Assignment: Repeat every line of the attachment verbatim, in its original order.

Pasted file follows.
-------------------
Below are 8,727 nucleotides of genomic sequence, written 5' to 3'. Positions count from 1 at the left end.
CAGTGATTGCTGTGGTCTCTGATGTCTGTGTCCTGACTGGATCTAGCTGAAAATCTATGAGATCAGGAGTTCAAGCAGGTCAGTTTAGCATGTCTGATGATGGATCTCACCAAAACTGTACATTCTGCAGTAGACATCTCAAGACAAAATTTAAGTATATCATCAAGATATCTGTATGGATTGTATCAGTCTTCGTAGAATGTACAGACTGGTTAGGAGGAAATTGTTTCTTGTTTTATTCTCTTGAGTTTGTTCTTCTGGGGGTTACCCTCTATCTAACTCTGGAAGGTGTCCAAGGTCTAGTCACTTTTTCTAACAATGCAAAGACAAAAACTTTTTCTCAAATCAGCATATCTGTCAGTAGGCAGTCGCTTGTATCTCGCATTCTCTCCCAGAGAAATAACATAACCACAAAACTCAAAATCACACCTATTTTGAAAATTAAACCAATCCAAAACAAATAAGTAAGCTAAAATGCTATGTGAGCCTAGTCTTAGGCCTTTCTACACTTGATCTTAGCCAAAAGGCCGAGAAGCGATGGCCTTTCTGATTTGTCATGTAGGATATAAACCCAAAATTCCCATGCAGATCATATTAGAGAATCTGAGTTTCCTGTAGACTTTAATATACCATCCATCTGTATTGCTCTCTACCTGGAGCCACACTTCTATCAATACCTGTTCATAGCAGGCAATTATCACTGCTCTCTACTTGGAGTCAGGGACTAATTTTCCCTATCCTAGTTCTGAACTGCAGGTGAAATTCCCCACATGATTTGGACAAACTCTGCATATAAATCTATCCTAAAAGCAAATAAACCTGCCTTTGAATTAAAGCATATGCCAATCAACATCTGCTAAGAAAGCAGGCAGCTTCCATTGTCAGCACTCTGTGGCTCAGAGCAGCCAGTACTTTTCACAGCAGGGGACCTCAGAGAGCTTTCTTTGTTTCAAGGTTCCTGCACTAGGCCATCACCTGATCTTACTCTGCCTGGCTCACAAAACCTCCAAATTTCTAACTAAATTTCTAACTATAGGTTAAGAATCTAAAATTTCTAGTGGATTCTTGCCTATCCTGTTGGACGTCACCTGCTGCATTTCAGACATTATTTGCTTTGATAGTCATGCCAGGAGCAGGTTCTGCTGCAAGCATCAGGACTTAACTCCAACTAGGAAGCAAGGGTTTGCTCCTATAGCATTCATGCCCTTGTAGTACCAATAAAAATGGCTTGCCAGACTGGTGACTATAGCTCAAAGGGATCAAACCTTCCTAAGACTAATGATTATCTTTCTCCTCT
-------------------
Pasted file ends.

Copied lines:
Below are 8,727 nucleotides of genomic sequence, written 5' to 3'. Positions count from 1 at the left end.
CAGTGATTGCTGTGGTCTCTGATGTCTGTGTCCTGACTGGATCTAGCTGAAAATCTATGAGATCAGGAGTTCAAGCAGGTCAGTTTAGCATGTCTGATGATGGATCTCACCAAAACTGTACATTCTGCAGTAGACATCTCAAGACAAAATTTAAGTATATCATCAAGATATCTGTATGGATTGTATCAGTCTTCGTAGAATGTACAGACTGGTTAGGAGGAAATTGTTTCTTGTTTTATTCTCTTGAGTTTGTTCTTCTGGGGGTTACCCTCTATCTAACTCTGGAAGGTGTCCAAGGTCTAGTCACTTTTTCTAACAATGCAAAGACAAAAACTTTTTCTCAAATCAGCATATCTGTCAGTAGGCAGTCGCTTGTATCTCGCATTCTCTCCCAGAGAAATAACATAACCACAAAACTCAAAATCACACCTATTTTGAAAATTAAACCAATCCAAAACAAATAAGTAAGCTAAAATGCTATGTGAGCCTAGTCTTAGGCCTTTCTACACTTGATCTTAGCCAAAAGGCCGAGAAGCGATGGCCTTTCTGATTTGTCATGTAGGATATAAACCCAAAATTCCCATGCAGATCATATTAGAGAATCTGAGTTTCCTGTAGACTTTAATATACCATCCATCTGTATTGCTCTCTACCTGGAGCCACACTTCTATCAATACCTGTTCATAGCAGGCAATTATCACTGCTCTCTACTTGGAGTCAGGGACTAATTTTCCCTATCCTAGTTCTGAACTGCAGGTGAAATTCCCCACATGATTTGGACAAACTCTGCATATAAATCTATCCTAAAAGCAAATAAACCTGCCTTTGAATTAAAGCATATGCCAATCAACATCTGCTAAGAAAGCAGGCAGCTTCCATTGTCAGCACTCTGTGGCTCAGAGCAGCCAGTACTTTTCACAGCAGGGGACCTCAGAGAGCTTTCTTTGTTTCAAGGTTCCTGCACTAGGCCATCACCTGATCTTACTCTGCCTGGCTCACAAAACCTCCAAATTTCTAACTAAATTTCTAACTATAGGTTAAGAATCTAAAATTTCTAGTGGATTCTTGCCTATCCTGTTGGACGTCACCTGCTGCATTTCAGACATTATTTGCTTTGATAGTCATGCCAGGAGCAGGTTCTGCTGCAAGCATCAGGACTTAACTCCAACTAGGAAGCAAGGGTTTGCTCCTATAGCATTCATGCCCTTGTAGTACCAATAAAAATGGCTTGCCAGACTGGTGACTATAGCTCAAAGGGATCAAACCTTCCTAAGACTAATGATTATCTTTCTCCTCT